Running may also slow the process that leads to osteoarthritis.
New research from BYU exercise science professors finds that pro-inflammatory molecules actually go down in the knee joint after running.
In other words, it appears running can reduce joint inflammation.
“It flies in the face of intuition,” said study coauthor Matt Seeley, associate professor of exercise science at BYU. “This idea that long-distance running is bad for your knees might be a myth.”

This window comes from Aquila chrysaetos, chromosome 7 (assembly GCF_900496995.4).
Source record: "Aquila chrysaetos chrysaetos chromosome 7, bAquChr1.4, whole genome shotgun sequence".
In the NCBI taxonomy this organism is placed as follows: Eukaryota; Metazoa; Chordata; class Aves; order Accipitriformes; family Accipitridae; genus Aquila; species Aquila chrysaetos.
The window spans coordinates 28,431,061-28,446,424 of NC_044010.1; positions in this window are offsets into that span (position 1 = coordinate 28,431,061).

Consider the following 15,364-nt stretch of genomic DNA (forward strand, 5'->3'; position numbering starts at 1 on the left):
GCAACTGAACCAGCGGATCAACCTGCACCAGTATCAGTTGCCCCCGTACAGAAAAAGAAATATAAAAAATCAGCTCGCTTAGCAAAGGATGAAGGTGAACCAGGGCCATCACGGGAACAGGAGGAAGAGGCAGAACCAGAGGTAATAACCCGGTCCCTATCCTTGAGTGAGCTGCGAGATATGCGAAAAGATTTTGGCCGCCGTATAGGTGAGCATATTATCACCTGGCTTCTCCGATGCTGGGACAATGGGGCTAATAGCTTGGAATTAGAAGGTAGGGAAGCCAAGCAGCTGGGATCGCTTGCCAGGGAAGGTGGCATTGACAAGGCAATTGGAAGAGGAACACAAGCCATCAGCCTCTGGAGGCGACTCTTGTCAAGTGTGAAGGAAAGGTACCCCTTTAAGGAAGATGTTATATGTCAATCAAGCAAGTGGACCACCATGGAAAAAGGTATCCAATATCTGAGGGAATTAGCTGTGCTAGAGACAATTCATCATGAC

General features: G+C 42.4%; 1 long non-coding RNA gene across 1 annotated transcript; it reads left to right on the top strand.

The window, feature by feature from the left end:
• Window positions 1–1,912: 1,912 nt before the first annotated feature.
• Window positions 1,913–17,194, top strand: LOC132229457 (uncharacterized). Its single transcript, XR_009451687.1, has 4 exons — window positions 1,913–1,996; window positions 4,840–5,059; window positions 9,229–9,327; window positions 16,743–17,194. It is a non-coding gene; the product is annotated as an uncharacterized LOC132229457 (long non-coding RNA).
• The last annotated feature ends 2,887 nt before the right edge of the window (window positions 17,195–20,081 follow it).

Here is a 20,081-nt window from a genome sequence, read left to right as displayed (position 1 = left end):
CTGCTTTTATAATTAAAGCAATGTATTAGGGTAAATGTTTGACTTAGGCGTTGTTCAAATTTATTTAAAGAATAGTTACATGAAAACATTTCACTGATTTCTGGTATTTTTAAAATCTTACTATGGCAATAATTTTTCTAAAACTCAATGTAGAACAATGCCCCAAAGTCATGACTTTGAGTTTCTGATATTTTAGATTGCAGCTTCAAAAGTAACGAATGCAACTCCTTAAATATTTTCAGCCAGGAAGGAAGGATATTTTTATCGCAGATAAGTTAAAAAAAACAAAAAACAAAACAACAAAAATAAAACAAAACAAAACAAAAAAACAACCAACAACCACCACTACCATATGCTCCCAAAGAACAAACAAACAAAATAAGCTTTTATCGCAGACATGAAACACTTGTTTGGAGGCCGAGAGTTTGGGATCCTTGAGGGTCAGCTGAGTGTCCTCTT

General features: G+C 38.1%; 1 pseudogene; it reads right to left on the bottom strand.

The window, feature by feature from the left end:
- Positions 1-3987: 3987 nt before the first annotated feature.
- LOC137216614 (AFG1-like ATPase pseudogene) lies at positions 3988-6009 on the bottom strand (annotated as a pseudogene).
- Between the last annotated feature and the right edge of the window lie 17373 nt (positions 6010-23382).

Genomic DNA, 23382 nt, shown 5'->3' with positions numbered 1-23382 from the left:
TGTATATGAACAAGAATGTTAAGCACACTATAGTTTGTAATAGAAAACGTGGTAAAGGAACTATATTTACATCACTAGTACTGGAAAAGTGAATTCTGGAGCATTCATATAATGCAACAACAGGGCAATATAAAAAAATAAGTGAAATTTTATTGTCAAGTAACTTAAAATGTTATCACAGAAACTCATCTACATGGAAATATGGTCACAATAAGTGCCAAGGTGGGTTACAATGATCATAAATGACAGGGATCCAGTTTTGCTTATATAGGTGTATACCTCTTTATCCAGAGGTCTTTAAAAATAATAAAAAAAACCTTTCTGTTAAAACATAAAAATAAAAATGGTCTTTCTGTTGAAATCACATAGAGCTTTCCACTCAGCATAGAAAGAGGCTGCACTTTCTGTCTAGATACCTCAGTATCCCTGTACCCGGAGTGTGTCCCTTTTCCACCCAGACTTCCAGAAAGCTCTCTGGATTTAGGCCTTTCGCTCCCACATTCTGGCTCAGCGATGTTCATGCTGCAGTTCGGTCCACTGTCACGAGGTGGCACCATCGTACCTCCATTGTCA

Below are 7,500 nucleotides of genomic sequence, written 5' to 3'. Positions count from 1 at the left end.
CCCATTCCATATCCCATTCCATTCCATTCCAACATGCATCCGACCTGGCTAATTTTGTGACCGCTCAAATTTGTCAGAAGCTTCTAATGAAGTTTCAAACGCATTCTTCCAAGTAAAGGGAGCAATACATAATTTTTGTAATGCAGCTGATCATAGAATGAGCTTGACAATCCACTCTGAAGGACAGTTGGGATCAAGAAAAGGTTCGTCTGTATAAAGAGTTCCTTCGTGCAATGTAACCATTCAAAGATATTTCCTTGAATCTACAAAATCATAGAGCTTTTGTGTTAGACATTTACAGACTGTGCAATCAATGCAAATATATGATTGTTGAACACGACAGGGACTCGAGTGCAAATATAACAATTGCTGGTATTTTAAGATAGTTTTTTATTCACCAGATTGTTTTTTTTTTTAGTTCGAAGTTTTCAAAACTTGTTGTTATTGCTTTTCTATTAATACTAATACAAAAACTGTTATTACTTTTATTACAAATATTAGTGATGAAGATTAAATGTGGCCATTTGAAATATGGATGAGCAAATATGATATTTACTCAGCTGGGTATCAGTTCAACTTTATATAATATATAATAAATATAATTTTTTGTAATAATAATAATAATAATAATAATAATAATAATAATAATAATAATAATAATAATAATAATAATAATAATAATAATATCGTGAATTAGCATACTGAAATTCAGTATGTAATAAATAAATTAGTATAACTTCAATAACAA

In a study recently published in the European Journal of Applied Physiology, Seeley and a group of BYU colleagues, as well as Dr. Eric Robinson from Intermountain Healthcare, measured inflammation markers in the knee joint fluid of several healthy men and women aged 18–35, both before and after running.
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Hyldahl said the study results indicate running is chondroprotective, which means exercise may help delay the onset of joint degenerative diseases such as osteoarthritis.